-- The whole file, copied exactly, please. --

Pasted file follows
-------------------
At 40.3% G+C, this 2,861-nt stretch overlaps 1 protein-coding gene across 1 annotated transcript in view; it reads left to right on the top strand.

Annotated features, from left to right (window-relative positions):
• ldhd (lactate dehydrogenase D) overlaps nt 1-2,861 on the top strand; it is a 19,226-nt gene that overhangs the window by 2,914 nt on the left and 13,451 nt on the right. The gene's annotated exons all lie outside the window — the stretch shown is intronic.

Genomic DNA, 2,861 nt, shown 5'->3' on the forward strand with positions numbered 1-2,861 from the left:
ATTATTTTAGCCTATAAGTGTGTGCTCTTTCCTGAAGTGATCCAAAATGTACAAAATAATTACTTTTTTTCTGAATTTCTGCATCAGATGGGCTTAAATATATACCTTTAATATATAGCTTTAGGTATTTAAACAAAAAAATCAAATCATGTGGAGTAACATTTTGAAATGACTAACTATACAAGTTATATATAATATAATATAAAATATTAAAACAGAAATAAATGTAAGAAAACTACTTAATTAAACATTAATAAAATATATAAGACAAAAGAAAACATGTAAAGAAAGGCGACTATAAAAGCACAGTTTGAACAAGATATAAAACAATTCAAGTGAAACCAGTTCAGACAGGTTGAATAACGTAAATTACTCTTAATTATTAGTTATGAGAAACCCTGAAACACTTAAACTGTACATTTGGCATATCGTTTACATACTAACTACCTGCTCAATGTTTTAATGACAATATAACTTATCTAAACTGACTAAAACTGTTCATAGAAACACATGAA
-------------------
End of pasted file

At 40.3% G+C, this 2,861-nt stretch overlaps 1 protein-coding gene across 1 annotated transcript in view; it reads left to right on the top strand.

Annotated features, from left to right (window-relative positions):
• ldhd (lactate dehydrogenase D) overlaps nt 1-2,861 on the top strand; it is a 19,226-nt gene that overhangs the window by 2,914 nt on the left and 13,451 nt on the right. The gene's annotated exons all lie outside the window — the stretch shown is intronic.

Genomic DNA, 2,861 nt, shown 5'->3' on the forward strand with positions numbered 1-2,861 from the left:
ATTATTTTAGCCTATAAGTGTGTGCTCTTTCCTGAAGTGATCCAAAATGTACAAAATAATTACTTTTTTTCTGAATTTCTGCATCAGATGGGCTTAAATATATACCTTTAATATATAGCTTTAGGTATTTAAACAAAAAAATCAAATCATGTGGAGTAACATTTTGAAATGACTAACTATACAAGTTATATATAATATAATATAAAATATTAAAACAGAAATAAATGTAAGAAAACTACTTAATTAAACATTAATAAAATATATAAGACAAAAGAAAACATGTAAAGAAAGGCGACTATAAAAGCACAGTTTGAACAAGATATAAAACAATTCAAGTGAAACCAGTTCAGACAGGTTGAATAACGTAAATTACTCTTAATTATTAGTTATGAGAAACCCTGAAACACTTAAACTGTACATTTGGCATATCGTTTACATACTAACTACCTGCTCAATGTTTTAATGACAATATAACTTATCTAAACTGACTAAAACTGTTCATAGAAACACATGAA